The emergence of botnets marks an important milestone for how malware has evolved over time, as they enabled cybercriminals to control infected devices remotely. They also allowed a group of machines to cooperate as a single, distributed malware application. Worse still, however, the malware’s logic could now be dynamic instead of fixed. Now, an attacker could continually modify the malware based on their ongoing needs.
2000: The I Love You Virus
One of the most famous examples of malware of all time, the I LOVE YOU virus spread quickly, infecting millions of computers globally within 15 minutes of its release. It was so successful because once it had infected a device, it would scan the user’s Outlook address book and send out emails to their contacts, replicating itself as an attachment. Because someone would receive an email from a trusted contact, they’d also open the attachment and infect their own computer.
2005: CoolWebSearch and BayRob
Spyware became increasingly prevalent at this time, with CoolWebSearch (CWS) being a prime example. Hackers used CWS to hijack search results from Google and replaced them with their own, which contained malicious links. CWS was also so notoriously hard to remove that ethical hackers and coders volunteered their time to develop applications that cleared CWS from devices for free.
A few years later, malware called BayRob did something similar: hijacking a user’s search results from eBay and replacing them with fake listings.
2008: The Conficker Worm
The Conficker worm was notable for two reasons. Firstly, for how quickly and widely it spread: infecting devices in over 190 countries. A Conficker variant propagated to almost 20m machines in January 2009 alone, infecting the UK Ministry of Defence, the French Navy, and other institutions along the way. Secondly, and more importantly, some speculated that it was a state-sponsored experiment to test the capabilities of new, secret malware.
2010 – 12: State-Sponsored Cyberattacks
While it was only theorised that Conficker was state-sponsored malware, the same can’t be said for Stuxnet, which was confirmed to have been developed by the US and Israeli governments. Stuxnet was designed to target Industrial Control Services (ICS) devices that controlled industrial centrifuges (namely nuclear) in Iran, causing them to malfunction and result in a meltdown.
Other state-sponsored malware that appeared around this time includes Reign, Duqu and Flame.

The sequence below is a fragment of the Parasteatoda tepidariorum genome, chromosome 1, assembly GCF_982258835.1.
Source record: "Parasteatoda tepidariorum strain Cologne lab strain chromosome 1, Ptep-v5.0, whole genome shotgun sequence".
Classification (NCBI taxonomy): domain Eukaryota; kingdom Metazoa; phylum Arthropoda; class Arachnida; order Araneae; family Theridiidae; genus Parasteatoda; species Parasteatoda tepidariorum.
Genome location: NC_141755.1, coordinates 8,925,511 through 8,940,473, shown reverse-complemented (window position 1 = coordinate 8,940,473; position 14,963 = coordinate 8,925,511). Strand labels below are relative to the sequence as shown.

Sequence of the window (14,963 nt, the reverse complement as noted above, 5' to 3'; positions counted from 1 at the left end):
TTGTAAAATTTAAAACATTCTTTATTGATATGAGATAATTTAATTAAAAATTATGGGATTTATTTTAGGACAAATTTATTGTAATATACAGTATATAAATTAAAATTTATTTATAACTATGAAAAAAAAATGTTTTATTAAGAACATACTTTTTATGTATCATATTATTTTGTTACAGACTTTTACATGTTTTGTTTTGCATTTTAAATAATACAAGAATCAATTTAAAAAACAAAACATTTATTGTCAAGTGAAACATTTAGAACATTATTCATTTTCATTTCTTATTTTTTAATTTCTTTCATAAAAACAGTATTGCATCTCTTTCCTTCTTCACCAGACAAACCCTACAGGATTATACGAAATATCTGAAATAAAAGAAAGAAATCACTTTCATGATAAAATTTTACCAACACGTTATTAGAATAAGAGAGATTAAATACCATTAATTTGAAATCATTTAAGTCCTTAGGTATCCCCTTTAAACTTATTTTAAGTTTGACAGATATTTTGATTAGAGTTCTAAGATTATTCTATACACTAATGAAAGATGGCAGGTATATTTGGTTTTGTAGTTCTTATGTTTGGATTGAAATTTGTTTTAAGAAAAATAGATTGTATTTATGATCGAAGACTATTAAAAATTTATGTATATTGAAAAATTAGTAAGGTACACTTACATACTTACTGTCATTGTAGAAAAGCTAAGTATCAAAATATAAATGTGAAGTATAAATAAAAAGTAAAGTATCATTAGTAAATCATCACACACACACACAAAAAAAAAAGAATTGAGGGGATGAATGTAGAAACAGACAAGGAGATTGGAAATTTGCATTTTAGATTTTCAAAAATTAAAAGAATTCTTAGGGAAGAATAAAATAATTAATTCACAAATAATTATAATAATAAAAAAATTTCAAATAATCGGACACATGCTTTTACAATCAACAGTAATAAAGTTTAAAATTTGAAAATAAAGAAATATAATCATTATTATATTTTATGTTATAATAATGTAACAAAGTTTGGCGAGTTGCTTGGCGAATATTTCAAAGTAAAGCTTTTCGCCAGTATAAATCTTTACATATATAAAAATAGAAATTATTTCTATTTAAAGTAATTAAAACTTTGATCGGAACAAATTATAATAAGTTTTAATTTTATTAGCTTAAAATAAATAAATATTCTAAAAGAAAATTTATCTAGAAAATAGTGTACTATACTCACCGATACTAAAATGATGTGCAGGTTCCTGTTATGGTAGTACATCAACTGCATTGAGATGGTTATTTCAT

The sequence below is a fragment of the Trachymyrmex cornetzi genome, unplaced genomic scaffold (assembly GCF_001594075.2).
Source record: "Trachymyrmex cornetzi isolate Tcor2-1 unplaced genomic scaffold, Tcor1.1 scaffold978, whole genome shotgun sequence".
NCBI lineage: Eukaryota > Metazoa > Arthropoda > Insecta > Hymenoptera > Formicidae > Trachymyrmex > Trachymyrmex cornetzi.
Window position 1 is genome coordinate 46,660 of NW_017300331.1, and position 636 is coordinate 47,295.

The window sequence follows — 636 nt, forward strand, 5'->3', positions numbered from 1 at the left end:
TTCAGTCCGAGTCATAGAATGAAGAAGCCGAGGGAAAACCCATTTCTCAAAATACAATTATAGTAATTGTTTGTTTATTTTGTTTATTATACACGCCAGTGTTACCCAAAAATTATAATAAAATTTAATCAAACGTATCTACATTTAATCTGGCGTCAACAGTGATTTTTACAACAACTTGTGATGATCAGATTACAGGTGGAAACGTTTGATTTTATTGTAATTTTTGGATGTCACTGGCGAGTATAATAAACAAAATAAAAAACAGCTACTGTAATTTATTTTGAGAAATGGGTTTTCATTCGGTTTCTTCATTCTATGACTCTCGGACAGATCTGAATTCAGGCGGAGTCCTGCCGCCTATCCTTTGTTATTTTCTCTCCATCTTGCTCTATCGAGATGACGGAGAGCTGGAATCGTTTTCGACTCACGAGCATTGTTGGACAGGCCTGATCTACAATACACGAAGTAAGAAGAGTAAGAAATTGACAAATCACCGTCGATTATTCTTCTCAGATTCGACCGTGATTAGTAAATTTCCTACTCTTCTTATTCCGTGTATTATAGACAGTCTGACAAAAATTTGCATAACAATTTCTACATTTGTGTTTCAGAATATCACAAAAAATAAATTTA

How has ransomware evolved?
2012: The Evolution of Ransomware
Reveton, also referred to as The FBI Virus, started as a password-stealing program before being redesigned as ransomware. It is a potent example of how malware has evolved over time as its look and feel are archetypal of modern ransomware. In particular, its lock screen informed the user that their machine had been hijacked, the ransom amount, and payment instructions.
2013: CryptoLocker – Cryptocurrency as a Payment Option
Staying on the subject of ransomware, CryptoLocker was the first malware to demand payment in cryptocurrency – in this case, Bitcoin. This was an important development for cybercriminals, as they no longer had to rely on conventional payment methods, which made it easier to evade detection and capture.
The problem with this approach was that cryptocurrency was still largely unknown in the mainstream, so victims found it difficult to comply with payment instructions.
2016-17: Shadowbrokers, WannaCry, and Petya/Not Petya
In 2016, a cybercriminal group called The Shadowbrokers breached the US National Security Agency’s (NSA) servers and released secret malware tools it had been developing. The most important of which was called EternalBlue: an exploit that targeted vulnerabilities in several versions of Microsoft Windows.
Once released, EternalBlue was used by other cybercriminals to develop WannaCry, described as the first “ransomworm”, and its variants, Petya and NotPetya. In the UK, for instance, WannaCry devastated the National Health Service (NHS), causing almost 20,000 cancelled appointments, leaving 600 GP surgeries without functioning computers, and making five hospitals divert ambulances elsewhere.
2019: GandCrab – Ransomware as a Service
The cybercriminal organisation GandCrab ushered in a new era of malware: providing ransomware for aspiring hackers – for a fee. This established the model now known as Ransomware-as-a-Service (RaaS) This allowed GandCrab to distance itself from the actual cyberattacks and, more importantly, generate more revenue. Other notable examples of RaaS inspired by GandCrab include BlackCat, Blackmatter, Conti, and Lockbit.